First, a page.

This week’s most pointless act from the government comes in the form of different coloured number plates for electric cars to boost awareness, and therefore sales.
Transport Secretary Grant Shapps is looking at the idea, specifically three options of number plate designs. One design is fully green, one is green instead of the country identifier sits, and the other has a green dot ringed in white to the left. These changes would apply to both front and rear plates.
With these changes, electric cars would become more identifiable, allowing people to know that they’re allowed in bus lanes etc, and to form a super secret group of badass electric car drivers that everyone else will want to be a part of. Well, that’s the theory anyway.
The idea comes from Ontario where authorities allow electric cars to use specific lanes for free. Because of this, EV purchases were higher, so a similar incentive in this country may have the same effect.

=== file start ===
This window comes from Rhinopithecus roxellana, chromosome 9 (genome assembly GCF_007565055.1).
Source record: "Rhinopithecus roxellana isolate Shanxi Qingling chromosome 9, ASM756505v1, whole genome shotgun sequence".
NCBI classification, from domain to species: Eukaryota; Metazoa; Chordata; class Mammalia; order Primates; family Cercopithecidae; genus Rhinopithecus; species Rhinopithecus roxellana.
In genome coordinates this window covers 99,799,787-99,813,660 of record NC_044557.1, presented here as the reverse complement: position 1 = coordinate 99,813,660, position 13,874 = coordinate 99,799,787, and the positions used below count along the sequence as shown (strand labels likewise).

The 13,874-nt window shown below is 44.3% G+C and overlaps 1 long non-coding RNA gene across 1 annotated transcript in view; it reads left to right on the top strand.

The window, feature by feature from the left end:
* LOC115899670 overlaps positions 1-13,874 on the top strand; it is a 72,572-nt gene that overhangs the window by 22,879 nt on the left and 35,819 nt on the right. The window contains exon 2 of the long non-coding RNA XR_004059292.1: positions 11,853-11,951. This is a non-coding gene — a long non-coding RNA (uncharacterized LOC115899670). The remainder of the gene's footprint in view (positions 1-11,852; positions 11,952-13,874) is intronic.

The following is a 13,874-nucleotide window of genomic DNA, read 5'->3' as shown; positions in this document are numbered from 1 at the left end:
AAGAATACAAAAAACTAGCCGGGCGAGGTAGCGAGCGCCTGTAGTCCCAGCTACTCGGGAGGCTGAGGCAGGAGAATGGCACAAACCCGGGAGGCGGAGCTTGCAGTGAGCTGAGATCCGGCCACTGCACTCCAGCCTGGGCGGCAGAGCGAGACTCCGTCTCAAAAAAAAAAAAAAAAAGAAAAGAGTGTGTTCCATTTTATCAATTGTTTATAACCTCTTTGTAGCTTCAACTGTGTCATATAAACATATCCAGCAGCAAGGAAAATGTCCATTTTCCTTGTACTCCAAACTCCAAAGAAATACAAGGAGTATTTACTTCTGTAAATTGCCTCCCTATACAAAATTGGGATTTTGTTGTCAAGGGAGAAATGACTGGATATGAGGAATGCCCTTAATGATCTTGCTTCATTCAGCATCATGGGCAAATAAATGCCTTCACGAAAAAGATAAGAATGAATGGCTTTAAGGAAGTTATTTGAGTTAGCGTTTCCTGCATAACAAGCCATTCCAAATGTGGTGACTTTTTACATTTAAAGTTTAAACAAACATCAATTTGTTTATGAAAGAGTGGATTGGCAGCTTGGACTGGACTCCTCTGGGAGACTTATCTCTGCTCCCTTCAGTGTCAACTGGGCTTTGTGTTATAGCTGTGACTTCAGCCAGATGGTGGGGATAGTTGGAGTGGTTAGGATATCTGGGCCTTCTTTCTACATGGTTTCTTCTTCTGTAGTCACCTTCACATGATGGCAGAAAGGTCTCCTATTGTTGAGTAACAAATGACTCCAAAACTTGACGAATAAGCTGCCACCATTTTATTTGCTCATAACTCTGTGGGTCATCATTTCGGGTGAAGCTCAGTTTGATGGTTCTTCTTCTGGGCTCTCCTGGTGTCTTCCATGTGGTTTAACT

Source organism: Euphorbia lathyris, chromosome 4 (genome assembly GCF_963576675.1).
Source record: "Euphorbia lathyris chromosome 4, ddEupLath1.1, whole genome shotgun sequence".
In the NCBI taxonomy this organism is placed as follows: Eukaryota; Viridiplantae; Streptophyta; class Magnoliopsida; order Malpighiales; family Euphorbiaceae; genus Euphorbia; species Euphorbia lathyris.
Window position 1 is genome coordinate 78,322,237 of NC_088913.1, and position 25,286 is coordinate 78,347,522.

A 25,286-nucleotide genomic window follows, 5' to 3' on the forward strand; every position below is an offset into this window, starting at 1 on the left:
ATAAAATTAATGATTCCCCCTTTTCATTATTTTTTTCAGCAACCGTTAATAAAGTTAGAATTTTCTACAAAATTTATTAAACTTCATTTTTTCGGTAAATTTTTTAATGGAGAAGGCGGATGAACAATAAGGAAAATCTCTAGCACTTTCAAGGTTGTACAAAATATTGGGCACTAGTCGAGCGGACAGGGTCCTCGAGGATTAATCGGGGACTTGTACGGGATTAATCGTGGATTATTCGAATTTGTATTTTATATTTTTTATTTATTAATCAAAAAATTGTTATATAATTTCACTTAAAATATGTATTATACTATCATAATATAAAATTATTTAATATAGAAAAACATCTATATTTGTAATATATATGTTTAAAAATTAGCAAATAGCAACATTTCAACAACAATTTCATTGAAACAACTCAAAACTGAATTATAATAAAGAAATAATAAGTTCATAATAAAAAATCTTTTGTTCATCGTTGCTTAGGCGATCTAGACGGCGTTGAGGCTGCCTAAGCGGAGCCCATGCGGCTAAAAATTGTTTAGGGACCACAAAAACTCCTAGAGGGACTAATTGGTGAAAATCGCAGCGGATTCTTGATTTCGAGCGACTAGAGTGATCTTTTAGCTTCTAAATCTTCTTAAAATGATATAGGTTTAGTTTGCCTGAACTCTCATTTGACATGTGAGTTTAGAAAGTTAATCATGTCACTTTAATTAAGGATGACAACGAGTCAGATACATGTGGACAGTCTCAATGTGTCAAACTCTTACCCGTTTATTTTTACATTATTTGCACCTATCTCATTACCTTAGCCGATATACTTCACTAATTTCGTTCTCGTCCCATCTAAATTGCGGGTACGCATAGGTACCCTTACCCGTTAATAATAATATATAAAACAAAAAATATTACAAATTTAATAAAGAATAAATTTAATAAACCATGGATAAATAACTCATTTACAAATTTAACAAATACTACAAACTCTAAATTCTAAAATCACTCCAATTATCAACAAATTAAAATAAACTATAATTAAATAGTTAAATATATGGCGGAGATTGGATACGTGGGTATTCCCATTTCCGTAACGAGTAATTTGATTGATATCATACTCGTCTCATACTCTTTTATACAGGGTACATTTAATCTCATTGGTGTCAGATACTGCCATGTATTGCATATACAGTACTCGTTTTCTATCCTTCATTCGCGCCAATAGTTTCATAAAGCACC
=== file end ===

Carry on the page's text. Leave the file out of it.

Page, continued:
The RAC has a different view on this, however. Nicholas Lyes, head of road policy for the RAC says the following:
“While the sentiment seems right, there are question marks as to whether drivers would see this as a badge of honour or alternatively it could foster resentment among existing drivers of petrol and diesel vehicles.
“On the face of it, drivers we’ve questioned don’t seem too impressed – only a fifth think it’s a good idea and the majority said the number plates wouldn’t have the effect of making them any more likely to switch to an electric vehicle.”
Air pollution kills 40,000 Brits each year, so today I'm launching a consultation on the use of green number plates to raise awareness of clean cars ⚡⛽https://t.co/TJiy1nUriV
— Grant Shapps MP (@grantshapps) October 22, 2019
He also inserts another point of view: Electric cars are, on average, more expensive, meaning these incentives could yet again be singling out those with lower income.
“Given their relatively high upfront costs, only those drivers that could afford to make the switch to an electric vehicle would benefit [from bus lane incentives] – leaving the vast majority who still rely on petrol and diesel cars losing out.
“We continue to believe that the best way of encouraging drivers to ‘go electric’ is for the government to be providing the right financial incentives at the point of purchase, and investing in better charging infrastructure.”
These are interesting times ahead of us with the electric revolution, and while it’s going to be exciting to see the transition to a more carbon neutral future, it isn’t going to be smooth.